In a similarly challenging situation several years later, Spong has people come to his house, purporting to be friends who represent his entire congregation. They suggest strongly that he, as a white man, should vote according to the racist status quo, and inform him his future in the town and as a priest is at stake.

He answers this attempted intimidation calmly, informing them he will stay where his church has placed him and continue his work as religious leader of his congregation. He also reminds them they cannot speak for the entire congregation, since he knows quite well there are many who approve of his crusade against racism and are proud of his religious leadership.

As he notes, the institutional integrity of the church is more important than its institutional success — quality over quantity, as it were. Furthermore, in the long run there can be no success without integrity. Even if the church is very large, if it deliberately excludes a particular group, how can it lay claim to religious integrity within a religion whose leader states all are welcome before Him? Once again Spong writes eloquently:

A leader does what he or she believes is right, does not compromise, and sees the issue through to the end without waffling. In the long run far less hostility accrues to the leader who does this than to the one who compromises his or her integrity in the search for accommodation, compromise, or popularity. No one will finally respect a frightened, pulse-feeling kind of leadership.

It is reassuring to see Spong is not naïve in his assessment of the costs of leadership and personal integrity, however. He is keenly, perhaps even painfully, aware of how troublesome and threatening such a person will appear to the unsure, the deliberately undecided, and those vehemently against his beliefs. I know from personal experience it is painful to suffer through the vitriolic reactions of insecure people, but even here Spong gently encourages:

John Hines understood that his style of leadership was costly. People had to know who they were and what they believed in order to deal with the power of this leader's convictions, his unwillingness to be political in the sense of seeking compromise, and the strength of his personal integrity.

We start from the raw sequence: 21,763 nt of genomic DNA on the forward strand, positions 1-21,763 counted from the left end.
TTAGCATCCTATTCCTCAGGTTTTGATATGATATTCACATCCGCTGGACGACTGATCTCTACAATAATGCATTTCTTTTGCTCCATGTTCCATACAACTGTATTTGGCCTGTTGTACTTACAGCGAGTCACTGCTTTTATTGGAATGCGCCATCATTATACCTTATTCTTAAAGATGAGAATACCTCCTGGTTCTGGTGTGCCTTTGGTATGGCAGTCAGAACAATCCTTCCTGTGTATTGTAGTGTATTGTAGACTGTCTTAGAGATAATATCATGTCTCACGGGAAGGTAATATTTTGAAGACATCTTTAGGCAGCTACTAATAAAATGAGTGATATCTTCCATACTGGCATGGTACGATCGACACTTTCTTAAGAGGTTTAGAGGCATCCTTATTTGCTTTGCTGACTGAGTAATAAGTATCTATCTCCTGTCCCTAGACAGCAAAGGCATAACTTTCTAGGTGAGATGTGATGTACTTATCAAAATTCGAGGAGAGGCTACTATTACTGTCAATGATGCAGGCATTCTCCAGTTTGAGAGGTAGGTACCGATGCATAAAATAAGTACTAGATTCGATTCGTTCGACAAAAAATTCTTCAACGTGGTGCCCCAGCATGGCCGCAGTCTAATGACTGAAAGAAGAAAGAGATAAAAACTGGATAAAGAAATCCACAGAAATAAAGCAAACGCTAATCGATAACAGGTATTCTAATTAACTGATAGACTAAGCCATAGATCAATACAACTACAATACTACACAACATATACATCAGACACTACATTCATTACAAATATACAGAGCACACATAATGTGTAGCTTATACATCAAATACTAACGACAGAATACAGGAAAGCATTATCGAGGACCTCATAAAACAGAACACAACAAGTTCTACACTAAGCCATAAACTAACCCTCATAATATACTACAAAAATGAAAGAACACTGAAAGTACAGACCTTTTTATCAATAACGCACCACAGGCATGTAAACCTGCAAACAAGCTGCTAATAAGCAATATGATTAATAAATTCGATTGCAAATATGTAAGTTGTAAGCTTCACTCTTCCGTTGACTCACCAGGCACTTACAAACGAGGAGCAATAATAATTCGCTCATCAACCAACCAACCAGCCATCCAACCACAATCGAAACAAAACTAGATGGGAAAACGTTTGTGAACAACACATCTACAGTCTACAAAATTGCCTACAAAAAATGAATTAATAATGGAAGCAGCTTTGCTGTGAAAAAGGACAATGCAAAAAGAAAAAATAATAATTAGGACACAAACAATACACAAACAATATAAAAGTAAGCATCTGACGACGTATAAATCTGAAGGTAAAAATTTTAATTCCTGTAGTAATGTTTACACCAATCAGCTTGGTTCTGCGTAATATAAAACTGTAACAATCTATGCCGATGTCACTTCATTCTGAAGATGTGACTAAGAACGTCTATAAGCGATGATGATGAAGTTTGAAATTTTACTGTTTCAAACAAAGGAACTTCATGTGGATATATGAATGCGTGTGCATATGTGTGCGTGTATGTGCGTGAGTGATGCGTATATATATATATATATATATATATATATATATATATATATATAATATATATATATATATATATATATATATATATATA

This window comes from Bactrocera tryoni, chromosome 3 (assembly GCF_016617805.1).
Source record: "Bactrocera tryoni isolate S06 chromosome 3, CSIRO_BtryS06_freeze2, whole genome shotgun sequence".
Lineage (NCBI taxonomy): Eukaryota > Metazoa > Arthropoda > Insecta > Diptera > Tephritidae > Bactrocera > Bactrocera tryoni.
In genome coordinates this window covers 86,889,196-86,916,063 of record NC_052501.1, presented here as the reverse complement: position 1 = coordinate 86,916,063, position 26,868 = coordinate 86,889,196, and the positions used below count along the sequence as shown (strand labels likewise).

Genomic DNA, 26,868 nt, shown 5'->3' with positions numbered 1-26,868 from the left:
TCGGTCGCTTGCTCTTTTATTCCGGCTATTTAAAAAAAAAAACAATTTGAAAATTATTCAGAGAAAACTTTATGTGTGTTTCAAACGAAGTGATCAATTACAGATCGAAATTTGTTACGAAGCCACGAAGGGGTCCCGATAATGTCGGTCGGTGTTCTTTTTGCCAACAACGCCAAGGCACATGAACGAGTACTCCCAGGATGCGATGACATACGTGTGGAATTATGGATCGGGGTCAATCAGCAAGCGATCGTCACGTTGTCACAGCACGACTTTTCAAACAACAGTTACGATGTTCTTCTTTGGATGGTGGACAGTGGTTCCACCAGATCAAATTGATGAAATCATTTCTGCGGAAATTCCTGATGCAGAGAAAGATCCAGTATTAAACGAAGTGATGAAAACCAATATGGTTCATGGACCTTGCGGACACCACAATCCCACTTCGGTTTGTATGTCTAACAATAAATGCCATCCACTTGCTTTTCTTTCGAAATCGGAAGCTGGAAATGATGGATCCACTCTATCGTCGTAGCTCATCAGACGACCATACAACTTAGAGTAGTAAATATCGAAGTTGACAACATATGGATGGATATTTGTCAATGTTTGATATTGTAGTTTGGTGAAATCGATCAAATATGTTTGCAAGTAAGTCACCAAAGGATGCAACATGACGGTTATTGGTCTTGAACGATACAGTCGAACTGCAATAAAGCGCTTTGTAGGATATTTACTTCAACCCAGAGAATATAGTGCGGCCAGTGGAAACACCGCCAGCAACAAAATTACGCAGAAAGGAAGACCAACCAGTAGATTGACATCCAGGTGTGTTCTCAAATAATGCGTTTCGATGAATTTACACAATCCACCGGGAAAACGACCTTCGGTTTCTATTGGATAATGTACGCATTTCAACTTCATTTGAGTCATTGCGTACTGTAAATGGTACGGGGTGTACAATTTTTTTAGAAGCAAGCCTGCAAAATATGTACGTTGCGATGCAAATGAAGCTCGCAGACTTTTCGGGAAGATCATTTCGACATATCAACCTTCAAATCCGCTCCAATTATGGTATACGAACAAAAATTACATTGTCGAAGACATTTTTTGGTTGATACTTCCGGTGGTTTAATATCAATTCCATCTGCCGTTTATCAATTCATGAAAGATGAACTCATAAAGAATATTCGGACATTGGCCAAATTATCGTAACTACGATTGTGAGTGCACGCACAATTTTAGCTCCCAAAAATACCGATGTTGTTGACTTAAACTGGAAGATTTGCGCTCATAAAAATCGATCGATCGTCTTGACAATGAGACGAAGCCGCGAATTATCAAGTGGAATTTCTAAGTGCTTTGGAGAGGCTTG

In effect, Spong reiterates the old saying: 'The only things worth having are those worth working for.' True leadership is hard to find and difficult to keep — but it's worth the effort. I strongly believe it's far, far better to struggle bravely for one's integrity, than to be mindlessly adrift on the convictions of others.

Personal and scriptural religious gnosis

Spong's increasing awareness of the inequities of life is clear to the reader, as he relates his thoughts and experiences while growing up. Also clear is his growing excitement in engaging his religion in intellectual thought, and sharing that enlightenment and discovery with others. His description of his calling as an adult is inspiring:

My vocation was to call people into being and to free them simultaneously from the clutches of those religious systems, including my own, that create a false security, provide a phony peace, and pretend to solve the profound questions of life with simplistic answers.

How did this happen? At the same time as Spong battles with reactionary social forces, he also struggles with a growing awareness of the emptiness of the then-common fundamentalist religion, and other pressing theological issues. He relates the pain of a grieving young couple regarding the senseless death of their only child. How could that be part of god's plan — what god could be so heartlessly cruel? As his theology professor notes, "Any God who can be killed ought to be killed."

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